Last night, the wife and myself cleaned and prepared as we were about to have about twenty guests over for cocktails and appetizers. It was a BYO party. Not only BYOB but also BYOA (bring your own appetizer). Yes, not only am I a cheap photographer, one who favors DIY equipment, but I'm also frugal in other parts of my life. I don't know how this last minute party manifested, but I made it very clear that since we are having another party on Christmas Eve, that those who wanted to attend last night would have to BYO. Don't get me wrong, next week will be totally out of pocket. I did make some donations last night as well.
For starters, I picked up lots of Cacia's. Cacia's is an awesome South Philly bakery that's been around for generations. They make all types of Italian breads as well as pizza, stromboli and other awesome baked goods. Their pizza is like no other. It's very difficult to explain, you would just have to try it to understand.
I also brought home some adult beverages. I bought a couple different bottles of red, such as pinot noir and cabernet. Along with the wine, I picked up some beer. I prefer to have microbrew styled beer as compared to your typical Bud or Miller. Last night I bought some Victory (made in Pennsylvania) and Leffe (brewed in Belgium).
The majority of attendees were relatives. I was amazed of how quickly family could make a mess of a house. That rant is for another time and another place.
This strange photograph is the result of juggling my brain during a breakfast consisting of coffee, Gatorade and Advil. Maybe the combination caused an adverse reaction, causing me to go down the path of strange and unusual. Whatever the reason was, I came up with this somewhat crazy idea. I do confess, I'm not the first to try this, and admittedly, not the best at it. I saw this type of shot some time ago. I could not remember where or who did it. I thought it was pretty cool though. Sometimes it is good practice to see a shot you like, reverse engineer it, and attempt to recreate it. This will hone your skills as a photographer.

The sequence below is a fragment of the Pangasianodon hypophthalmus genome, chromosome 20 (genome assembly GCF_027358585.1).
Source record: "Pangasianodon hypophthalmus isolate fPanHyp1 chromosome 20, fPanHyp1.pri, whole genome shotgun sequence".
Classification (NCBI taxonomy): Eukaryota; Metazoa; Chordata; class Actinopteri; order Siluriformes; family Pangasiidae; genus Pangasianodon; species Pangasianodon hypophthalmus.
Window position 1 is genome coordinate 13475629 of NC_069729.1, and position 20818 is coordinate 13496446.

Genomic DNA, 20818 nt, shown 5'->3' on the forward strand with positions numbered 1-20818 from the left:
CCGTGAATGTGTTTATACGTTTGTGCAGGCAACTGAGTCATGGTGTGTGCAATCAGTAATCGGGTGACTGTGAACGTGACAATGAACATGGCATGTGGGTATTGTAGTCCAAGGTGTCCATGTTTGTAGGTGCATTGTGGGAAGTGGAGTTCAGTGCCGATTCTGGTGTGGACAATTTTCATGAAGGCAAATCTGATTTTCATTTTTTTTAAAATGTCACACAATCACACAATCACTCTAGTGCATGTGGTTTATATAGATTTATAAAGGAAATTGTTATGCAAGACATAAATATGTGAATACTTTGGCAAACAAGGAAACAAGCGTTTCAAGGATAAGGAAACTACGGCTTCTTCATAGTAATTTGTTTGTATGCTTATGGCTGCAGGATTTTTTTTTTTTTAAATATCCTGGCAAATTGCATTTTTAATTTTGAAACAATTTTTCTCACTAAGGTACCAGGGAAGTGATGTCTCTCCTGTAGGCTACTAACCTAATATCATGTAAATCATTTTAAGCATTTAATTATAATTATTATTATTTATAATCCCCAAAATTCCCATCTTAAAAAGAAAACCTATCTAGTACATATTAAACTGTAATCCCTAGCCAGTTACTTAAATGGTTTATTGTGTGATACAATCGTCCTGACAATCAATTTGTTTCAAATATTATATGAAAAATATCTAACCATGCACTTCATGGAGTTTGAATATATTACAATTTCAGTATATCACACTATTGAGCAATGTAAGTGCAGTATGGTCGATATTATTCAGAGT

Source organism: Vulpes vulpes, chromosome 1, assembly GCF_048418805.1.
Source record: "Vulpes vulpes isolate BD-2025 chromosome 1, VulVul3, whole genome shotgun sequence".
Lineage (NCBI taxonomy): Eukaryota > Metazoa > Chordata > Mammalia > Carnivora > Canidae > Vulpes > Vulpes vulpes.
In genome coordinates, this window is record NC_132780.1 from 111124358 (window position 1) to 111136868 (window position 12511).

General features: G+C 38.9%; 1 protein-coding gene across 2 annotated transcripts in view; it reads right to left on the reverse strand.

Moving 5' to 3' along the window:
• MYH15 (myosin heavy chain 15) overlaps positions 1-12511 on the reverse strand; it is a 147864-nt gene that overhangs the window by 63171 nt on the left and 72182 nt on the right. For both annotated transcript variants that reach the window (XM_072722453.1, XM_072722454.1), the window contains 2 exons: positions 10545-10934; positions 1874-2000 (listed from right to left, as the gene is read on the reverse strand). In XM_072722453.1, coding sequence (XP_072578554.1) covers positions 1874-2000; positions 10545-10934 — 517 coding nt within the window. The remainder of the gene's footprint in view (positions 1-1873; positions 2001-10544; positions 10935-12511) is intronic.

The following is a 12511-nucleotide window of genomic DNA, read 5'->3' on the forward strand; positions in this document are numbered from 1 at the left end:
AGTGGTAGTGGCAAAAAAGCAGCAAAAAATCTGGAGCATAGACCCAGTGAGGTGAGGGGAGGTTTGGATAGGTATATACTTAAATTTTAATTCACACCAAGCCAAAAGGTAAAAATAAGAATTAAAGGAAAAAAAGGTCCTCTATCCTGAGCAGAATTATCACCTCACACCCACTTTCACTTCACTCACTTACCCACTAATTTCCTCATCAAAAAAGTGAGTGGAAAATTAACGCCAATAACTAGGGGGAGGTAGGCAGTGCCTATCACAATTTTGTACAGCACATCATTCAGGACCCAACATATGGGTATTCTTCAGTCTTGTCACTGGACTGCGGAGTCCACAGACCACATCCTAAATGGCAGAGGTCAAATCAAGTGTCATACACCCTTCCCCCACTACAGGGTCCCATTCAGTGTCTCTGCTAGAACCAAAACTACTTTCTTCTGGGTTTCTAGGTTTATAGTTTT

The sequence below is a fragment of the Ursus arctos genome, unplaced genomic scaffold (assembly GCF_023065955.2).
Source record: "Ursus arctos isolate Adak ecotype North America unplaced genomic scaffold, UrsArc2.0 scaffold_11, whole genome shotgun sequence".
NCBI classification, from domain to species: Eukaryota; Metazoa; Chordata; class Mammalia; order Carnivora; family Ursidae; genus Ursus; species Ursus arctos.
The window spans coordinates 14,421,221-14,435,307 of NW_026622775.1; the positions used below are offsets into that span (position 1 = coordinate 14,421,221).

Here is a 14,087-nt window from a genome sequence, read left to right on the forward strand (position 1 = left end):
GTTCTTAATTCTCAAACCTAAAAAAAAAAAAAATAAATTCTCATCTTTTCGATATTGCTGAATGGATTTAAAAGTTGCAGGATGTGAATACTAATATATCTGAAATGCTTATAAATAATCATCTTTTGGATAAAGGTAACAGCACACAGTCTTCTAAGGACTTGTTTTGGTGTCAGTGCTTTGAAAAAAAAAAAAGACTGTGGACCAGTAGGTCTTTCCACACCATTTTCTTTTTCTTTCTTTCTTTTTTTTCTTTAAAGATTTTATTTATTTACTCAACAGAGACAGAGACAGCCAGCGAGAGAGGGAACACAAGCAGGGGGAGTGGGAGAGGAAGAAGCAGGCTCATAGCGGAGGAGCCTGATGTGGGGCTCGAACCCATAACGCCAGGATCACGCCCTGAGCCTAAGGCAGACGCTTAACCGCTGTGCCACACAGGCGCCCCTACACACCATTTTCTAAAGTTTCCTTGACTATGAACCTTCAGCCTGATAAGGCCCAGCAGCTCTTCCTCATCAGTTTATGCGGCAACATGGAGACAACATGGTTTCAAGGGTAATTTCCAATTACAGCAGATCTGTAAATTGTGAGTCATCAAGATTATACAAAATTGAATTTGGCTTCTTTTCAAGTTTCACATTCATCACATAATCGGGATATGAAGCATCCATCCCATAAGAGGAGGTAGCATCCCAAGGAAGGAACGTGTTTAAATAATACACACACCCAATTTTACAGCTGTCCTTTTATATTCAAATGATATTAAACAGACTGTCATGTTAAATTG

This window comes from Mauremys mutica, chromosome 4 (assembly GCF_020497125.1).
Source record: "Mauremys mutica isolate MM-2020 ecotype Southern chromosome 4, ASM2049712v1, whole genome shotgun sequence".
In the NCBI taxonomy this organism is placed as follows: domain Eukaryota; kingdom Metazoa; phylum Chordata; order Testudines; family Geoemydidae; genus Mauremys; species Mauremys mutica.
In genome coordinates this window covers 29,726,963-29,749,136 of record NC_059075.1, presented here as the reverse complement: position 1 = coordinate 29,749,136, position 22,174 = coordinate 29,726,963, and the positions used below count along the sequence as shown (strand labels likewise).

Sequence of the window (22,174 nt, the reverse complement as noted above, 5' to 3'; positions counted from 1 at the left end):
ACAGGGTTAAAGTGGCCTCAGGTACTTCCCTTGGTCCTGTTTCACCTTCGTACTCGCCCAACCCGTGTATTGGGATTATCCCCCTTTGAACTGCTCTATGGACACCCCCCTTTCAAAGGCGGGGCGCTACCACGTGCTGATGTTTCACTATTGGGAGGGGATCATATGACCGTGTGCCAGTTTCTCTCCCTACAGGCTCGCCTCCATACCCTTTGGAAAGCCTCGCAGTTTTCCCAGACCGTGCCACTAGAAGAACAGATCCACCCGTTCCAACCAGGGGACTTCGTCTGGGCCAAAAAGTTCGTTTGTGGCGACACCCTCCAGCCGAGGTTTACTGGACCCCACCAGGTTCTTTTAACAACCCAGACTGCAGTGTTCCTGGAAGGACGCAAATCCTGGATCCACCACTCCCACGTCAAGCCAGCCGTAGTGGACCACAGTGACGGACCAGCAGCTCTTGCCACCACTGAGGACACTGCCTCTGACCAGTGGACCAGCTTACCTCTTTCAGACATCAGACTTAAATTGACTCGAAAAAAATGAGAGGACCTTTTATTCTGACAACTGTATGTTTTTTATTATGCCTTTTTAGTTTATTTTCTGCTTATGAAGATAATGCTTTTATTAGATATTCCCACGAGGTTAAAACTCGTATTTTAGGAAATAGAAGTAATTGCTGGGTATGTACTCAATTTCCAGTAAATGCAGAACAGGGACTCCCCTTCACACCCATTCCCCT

The photo is an obvious digital manipulation. It gives the viewer a sense of ones face being torn from its skull, laid flat on a surface, and finally photographed. Yes, it is a somewhat disturbing photo but that was my intention from jump street. At first glance, you may think to yourself that this type of manipulation is absolutely impossible. The truth is, it was neither that difficult nor did it take too long.
As I guzzled about a gallon of electrolytes, I decided on the perfect model for such a shoot. The handsome, sexy man that you are staring at is none other than...me! While staring at my bloodshot eyes, in the mirror, I thought that with my face, this shot would be perfect. My skin has lots of imperfections, such as scars, bumps, whiskers, et al. Since the end photo should not be one of beauty, this would be ideal for the situation. So, I splash some water in my face, clean up ever so slightly, and prepare for the shoot. It's not often that I am the photographer and the subject. This was going to be exciting.
I placed myself in front of a grayish wall, with daylight coming from camera left (model right). I would have to use a tripod for this self portrait situation (duh). There would be three shots needed. One shot straight on and the next two had to be profiles of either side of my face. The important thing here is to stand in the exact same place for all three shots. If you move up or back ever so slightly, you post processing will be a nightmare. If you shoot as clean as possible, your digital darkroom work will be minimal. Since this shot would demand lots of photoshop manipulation, I wanted to keep mistakes, if any, to a minimum.